Suggestions that the Irish government could abandon its “Brit-bashing” stance and work with the UK to prevent a no-deal Brexit are “simply not credible”, according to a senior DUP figure.
Sammy Wilson’s remarks came after former UUP leader Sir Reg Empey called on Dublin to adopt a “more flexible” approach, adding that bilateral negotiations between the UK and the Republic could help solve the thorny issue of the Irish border backstop.
With the prospect of Theresa May’s draft withdrawal deal being voted down in the Commons next month looking increasingly likely, the EU, UK and Irish Republic have all stepped up their planning for a no-deal scenario.
But Lord Empey claimed an alternative to the prime minister’s much-maligned deal is for London and Dublin to forge a fresh accord as a matter of urgency.
He told the News Letter: “If the UK Government is using its brains, and if the Republic is prepared to be more flexible, we should have bilateral negotiations and go and see Brussels together with a plan.”
Lord Empey added that MLAs should be involved in any such talks, adding: “If the Assembly comes back it could very well have a role to play, and if necessary Westminster could devolve powers to Stormont to act on its behalf in the matter of cross-border trade.”
With less than 100 days to go before the UK leaves the EU, the News Letter asked Lord Empey when he envisaged such negotiations could take place.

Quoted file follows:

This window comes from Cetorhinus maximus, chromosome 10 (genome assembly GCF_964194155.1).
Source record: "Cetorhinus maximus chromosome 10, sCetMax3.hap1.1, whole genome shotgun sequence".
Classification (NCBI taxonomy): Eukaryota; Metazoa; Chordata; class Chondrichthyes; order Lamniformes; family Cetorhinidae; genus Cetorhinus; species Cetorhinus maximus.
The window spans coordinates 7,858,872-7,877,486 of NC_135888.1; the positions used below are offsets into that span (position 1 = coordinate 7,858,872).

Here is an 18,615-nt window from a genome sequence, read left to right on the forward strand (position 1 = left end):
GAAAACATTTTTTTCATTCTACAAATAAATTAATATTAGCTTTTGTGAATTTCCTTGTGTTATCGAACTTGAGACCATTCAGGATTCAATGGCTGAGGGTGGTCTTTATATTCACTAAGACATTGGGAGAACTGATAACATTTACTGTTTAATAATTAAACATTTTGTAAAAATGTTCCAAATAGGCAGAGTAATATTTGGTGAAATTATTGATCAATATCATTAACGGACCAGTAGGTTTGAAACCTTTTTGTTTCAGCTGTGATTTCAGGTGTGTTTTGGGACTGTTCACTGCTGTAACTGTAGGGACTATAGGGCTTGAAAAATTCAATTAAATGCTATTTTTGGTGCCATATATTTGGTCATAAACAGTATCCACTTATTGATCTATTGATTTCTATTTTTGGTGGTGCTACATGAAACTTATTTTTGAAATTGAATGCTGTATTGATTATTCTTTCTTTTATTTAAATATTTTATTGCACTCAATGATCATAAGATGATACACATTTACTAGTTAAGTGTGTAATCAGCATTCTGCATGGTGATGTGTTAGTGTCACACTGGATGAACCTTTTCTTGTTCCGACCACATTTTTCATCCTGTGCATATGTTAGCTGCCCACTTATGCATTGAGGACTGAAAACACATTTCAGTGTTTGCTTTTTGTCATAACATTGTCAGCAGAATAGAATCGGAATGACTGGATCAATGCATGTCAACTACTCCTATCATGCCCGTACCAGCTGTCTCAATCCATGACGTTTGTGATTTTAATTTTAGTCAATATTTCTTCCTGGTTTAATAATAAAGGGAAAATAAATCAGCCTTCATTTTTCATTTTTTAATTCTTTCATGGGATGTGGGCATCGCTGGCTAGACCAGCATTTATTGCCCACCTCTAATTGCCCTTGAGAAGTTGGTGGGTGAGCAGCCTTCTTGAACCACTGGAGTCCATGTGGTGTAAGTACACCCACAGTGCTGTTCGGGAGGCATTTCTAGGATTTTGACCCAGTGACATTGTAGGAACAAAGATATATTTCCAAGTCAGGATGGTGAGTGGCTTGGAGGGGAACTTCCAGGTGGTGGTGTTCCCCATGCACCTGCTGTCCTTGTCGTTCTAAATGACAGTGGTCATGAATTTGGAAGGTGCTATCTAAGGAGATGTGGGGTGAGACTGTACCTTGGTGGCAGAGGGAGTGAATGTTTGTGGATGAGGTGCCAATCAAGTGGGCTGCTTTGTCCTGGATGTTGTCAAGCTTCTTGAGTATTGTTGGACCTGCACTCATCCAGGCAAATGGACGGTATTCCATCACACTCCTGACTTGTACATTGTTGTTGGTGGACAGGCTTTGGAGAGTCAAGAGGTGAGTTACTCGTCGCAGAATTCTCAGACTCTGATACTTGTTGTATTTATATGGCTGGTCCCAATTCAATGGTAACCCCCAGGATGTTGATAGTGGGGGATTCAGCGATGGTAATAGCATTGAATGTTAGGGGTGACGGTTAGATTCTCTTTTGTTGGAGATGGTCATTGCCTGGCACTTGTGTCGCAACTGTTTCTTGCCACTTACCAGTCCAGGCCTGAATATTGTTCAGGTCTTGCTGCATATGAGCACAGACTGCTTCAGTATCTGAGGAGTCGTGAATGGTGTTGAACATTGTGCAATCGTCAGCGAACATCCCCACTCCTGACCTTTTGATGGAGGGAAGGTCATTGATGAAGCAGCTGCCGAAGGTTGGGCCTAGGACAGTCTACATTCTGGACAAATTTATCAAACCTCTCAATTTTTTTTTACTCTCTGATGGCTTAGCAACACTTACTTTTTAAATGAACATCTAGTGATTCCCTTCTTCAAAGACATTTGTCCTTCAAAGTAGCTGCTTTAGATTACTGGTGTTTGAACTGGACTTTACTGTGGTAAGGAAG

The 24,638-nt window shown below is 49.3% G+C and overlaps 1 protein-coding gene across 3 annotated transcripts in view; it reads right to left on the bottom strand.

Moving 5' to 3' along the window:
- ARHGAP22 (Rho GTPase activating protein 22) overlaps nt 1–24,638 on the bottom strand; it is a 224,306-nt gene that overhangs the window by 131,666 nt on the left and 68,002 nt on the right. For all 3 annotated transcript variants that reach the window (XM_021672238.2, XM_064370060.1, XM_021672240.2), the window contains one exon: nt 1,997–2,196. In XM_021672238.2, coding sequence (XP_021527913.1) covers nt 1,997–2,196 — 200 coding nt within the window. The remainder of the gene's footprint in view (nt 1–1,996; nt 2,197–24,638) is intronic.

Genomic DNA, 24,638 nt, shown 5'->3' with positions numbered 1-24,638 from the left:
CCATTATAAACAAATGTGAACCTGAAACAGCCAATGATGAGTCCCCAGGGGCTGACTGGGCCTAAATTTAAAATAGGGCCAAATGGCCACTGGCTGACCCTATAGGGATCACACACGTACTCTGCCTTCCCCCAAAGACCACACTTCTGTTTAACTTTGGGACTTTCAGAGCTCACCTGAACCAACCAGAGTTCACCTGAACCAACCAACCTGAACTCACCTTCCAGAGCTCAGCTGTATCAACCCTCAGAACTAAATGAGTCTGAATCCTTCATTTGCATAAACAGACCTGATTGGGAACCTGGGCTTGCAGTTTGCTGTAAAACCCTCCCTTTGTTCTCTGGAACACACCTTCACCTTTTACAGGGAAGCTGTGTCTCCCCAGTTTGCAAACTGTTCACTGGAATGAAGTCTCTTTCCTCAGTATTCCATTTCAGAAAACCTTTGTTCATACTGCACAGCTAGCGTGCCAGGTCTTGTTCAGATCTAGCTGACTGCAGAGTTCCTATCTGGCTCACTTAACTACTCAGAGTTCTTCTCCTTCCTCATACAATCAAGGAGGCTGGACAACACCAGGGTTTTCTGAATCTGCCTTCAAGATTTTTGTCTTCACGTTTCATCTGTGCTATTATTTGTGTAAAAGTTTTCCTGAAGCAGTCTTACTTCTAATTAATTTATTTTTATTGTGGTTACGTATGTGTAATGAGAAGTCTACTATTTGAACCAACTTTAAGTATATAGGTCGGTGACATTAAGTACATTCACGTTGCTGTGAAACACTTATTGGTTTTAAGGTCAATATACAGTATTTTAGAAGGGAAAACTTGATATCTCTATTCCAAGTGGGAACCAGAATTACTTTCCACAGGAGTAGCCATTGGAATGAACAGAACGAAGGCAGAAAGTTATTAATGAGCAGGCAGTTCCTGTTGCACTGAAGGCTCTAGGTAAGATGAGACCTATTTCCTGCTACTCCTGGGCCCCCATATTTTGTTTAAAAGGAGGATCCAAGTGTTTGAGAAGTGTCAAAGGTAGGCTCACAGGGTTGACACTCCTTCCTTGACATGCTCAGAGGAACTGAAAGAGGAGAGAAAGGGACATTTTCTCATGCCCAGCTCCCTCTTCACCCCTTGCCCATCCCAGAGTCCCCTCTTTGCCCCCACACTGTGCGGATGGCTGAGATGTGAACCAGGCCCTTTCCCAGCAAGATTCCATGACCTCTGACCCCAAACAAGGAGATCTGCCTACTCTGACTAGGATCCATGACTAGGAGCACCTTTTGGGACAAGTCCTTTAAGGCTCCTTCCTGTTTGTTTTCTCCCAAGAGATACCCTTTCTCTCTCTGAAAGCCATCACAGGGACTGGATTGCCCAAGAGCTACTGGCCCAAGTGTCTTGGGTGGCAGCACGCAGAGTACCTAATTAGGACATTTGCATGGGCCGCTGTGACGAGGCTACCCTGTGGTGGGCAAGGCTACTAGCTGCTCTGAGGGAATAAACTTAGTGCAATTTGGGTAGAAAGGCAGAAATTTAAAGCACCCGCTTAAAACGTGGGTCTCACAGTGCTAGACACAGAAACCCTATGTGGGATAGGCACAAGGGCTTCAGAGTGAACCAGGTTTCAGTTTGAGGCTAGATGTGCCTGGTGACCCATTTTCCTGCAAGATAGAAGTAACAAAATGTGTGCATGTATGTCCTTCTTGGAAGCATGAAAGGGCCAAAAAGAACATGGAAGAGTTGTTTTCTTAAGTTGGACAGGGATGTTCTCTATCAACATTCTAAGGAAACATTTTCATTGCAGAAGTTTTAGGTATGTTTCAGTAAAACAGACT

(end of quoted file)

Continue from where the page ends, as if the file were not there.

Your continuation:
He replied: “I see no reason why these talks can’t start now; what are we waiting for?
“We should have done it two years ago. Unfortunately Dublin turned its back on us and it has now come back to bite them. Instead of throwing their lot in with the EU 27 they should have talked to us.”
However, DUP Brexit spokesperson Mr Wilson dismissed Lord Empey’s comments as “simply not credible”, adding: “The chances of the Irish coming to their senses are extremely remote.”
The East Antrim MP said there was “no way” the Republic would contemplate doing a deal with the UK over Brexit due to the political ramifications of such a move.
“This is all driven by the fact that Fine Gael do not want to be outflanked by Fianna Fail or Sinn Fein on Brexit,” he added.
“They are thinking about the next election in the Republic and are certainly not going to change their Brit-bashing stance to a Brit-embracing one at this stage.”
The EU and Irish government both published contingency plans for a no-deal Brexit this week, but crucially, neither made mention of how the Irish border issue would be addressed.
DUP Westminster leader Nigel Dodds has said the fact that the border had been omitted from the plans exposed the backstop as a “con trick”.
Lord Empey echoed this assessment, stating: “The backstop is a sledgehammer to crack a nut. There was never going to be a hard border, it was all hogwash from the start. It is politically inconceivable that any Irish government would put a hard border in place.”